A ‘sorry’ is not always enough. Why is complaint management important?
In the market competition, a basic requirement is that the customers of the company are fully satisfied with the provided product or service. But everybody makes mistakes. Most of the businesses are not aware of the potential in complaint management however, it can make a customer loyal to our business for life. Customer reviews are everywhere and, as we have mentioned in one of our former posts, they can confirm buying or make a potential customer uncertain.
Most of the businesses take complaint levels undesirable, and even worse if they are not dealing with complaint handling at all. The client of an opened but forgotten complaint email will not be likely to choose the firm’s product or service again. However the success of the business is based on its customer base.
We also have to handle complaints from dissatisfied, upset and sometimes threatening customers. An offensive and dubious attitude will never make a result. We always have to admit that the customer is right! A calm, respectful answer will make a positive feeling in our disappointed customer. We have to admit that we made a mistake, we have to apologize and let them know what we will do to solve the problem.
Think in systems!
Structuring the elements of the complaint handling process will help you a lot. It is important to ensure that information can flow freely between the customer service, the management and the leader of the complained area. If the complaining letter only reaches the customer service, the problem will only be solved temporarily because the error remains in the process. PDCA is a widely used method for the continuous improvement of the processes and products. If we identify the root causes, plan the solution and make sure that it will work, then we only have to implement it in practice.
Apology VS. Compensation
The Nottingham School of Economics revealed several interesting facts in their researches. 45% of the dissatisfied customers withdrew their negative review after the company apologized for the mistake. Only 23% of the complaining customers claimed for compensation. Researchers related this to human psychology. When a customer hears ‘I’m sorry’ and ‘What can I do to make it better?’ the instinct of forgiving automatically appears. But there are some cases when this is simply not enough. The compensation of the disappointed customer depends on the profile and the activity of the business. In the case of faulty products, cheap repair or replacement can easily solve the problem. But in the fields of services, this is more complex. The customer has a bad experience which cannot be changed later, but we always have to make an effort to eliminate the negative feelings towards our business in the long run. This can be achieved by a free repetition of the service or by some favorable offers. But whatever form of compensation we decide to offer, we always have to make sure that it is good for our customers. Find out the exact demand of our disappointed customer, and offer suitable opportunities.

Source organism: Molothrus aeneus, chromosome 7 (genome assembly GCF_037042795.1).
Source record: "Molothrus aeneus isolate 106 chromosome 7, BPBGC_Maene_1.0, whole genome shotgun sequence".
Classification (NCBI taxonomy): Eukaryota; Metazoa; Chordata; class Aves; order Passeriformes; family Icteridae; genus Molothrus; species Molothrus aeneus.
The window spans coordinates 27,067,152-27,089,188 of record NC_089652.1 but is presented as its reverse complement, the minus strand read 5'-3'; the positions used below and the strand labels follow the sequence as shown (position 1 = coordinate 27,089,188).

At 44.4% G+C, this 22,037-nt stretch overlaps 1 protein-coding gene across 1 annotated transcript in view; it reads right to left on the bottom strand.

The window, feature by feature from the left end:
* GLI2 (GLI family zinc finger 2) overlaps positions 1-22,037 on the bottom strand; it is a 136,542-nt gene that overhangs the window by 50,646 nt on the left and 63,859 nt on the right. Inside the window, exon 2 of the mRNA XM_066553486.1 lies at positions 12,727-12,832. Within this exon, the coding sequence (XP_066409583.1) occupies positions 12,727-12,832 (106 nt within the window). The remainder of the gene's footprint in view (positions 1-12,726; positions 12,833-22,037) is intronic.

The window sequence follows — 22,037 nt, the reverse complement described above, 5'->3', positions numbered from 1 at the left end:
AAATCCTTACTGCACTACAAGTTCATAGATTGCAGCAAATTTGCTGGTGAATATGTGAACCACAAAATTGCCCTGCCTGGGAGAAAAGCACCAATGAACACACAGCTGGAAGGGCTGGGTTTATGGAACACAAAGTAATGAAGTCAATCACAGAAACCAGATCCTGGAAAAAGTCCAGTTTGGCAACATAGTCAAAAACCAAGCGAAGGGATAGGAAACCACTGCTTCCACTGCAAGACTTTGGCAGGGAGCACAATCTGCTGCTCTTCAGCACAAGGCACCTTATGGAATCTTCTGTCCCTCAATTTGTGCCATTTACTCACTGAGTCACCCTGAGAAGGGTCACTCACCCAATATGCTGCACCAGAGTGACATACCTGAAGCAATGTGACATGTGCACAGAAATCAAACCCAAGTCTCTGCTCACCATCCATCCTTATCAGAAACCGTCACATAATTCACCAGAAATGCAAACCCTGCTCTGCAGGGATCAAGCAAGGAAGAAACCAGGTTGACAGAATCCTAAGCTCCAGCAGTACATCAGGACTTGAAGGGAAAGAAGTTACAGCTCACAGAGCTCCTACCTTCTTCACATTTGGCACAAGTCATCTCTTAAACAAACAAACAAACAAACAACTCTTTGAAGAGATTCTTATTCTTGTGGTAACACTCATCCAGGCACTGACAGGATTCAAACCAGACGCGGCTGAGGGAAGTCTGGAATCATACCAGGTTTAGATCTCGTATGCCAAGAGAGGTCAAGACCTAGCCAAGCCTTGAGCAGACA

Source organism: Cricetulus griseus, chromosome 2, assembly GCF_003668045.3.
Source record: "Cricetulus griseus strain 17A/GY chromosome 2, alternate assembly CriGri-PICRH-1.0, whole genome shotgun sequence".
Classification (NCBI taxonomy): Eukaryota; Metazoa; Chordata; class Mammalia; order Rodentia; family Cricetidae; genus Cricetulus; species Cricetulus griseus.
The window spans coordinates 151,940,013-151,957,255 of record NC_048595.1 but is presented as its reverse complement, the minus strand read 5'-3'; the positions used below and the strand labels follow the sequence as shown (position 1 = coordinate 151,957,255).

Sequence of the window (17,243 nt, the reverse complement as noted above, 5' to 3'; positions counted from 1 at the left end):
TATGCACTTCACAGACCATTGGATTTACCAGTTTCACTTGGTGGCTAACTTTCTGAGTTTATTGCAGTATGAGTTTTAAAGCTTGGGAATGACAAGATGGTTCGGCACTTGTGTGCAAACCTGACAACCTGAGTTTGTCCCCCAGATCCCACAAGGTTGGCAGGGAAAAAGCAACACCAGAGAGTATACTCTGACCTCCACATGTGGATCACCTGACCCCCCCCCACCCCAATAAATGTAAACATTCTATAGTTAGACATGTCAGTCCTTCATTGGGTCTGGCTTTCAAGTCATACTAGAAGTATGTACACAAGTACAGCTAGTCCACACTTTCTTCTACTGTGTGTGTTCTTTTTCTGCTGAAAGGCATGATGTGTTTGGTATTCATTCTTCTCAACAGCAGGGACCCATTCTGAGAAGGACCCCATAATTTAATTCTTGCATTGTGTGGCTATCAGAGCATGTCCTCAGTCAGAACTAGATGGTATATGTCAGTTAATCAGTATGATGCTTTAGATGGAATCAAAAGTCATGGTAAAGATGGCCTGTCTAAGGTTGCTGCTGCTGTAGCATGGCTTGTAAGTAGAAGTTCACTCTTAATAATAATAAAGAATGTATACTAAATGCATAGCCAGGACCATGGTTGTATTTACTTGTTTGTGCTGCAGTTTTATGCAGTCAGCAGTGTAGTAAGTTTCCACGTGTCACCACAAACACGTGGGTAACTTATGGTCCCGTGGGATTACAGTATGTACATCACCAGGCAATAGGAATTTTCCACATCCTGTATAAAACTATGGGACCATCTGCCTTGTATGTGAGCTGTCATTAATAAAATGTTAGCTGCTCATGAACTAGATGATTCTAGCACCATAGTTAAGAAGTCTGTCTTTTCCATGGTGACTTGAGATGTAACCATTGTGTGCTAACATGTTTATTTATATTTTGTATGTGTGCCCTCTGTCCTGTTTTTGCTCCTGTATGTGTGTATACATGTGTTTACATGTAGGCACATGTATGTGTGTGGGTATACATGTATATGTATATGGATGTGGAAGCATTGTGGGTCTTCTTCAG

This case represents the role of gestures very well. A young lady wanted to buy the requested book for his son as a Christmas present at one shop of B. Dalton bookstores. The shop assistant checked it in the computer ventory and it showed that they had some left. The staff of the store looked through the stock but they couldn’t find any. After that B. Dalton colleague called one of their competitors, Borders and reserved a book for the customer. “She gave me the contact name at Borders and told me to just go up to the counter and my book would be waiting.” While B. Dalton may sell one book less that day, they win a loyal customer for life. So don’t neglect those customers who are not satisfied with something. Every new complaint is a chance to make our product or service even better.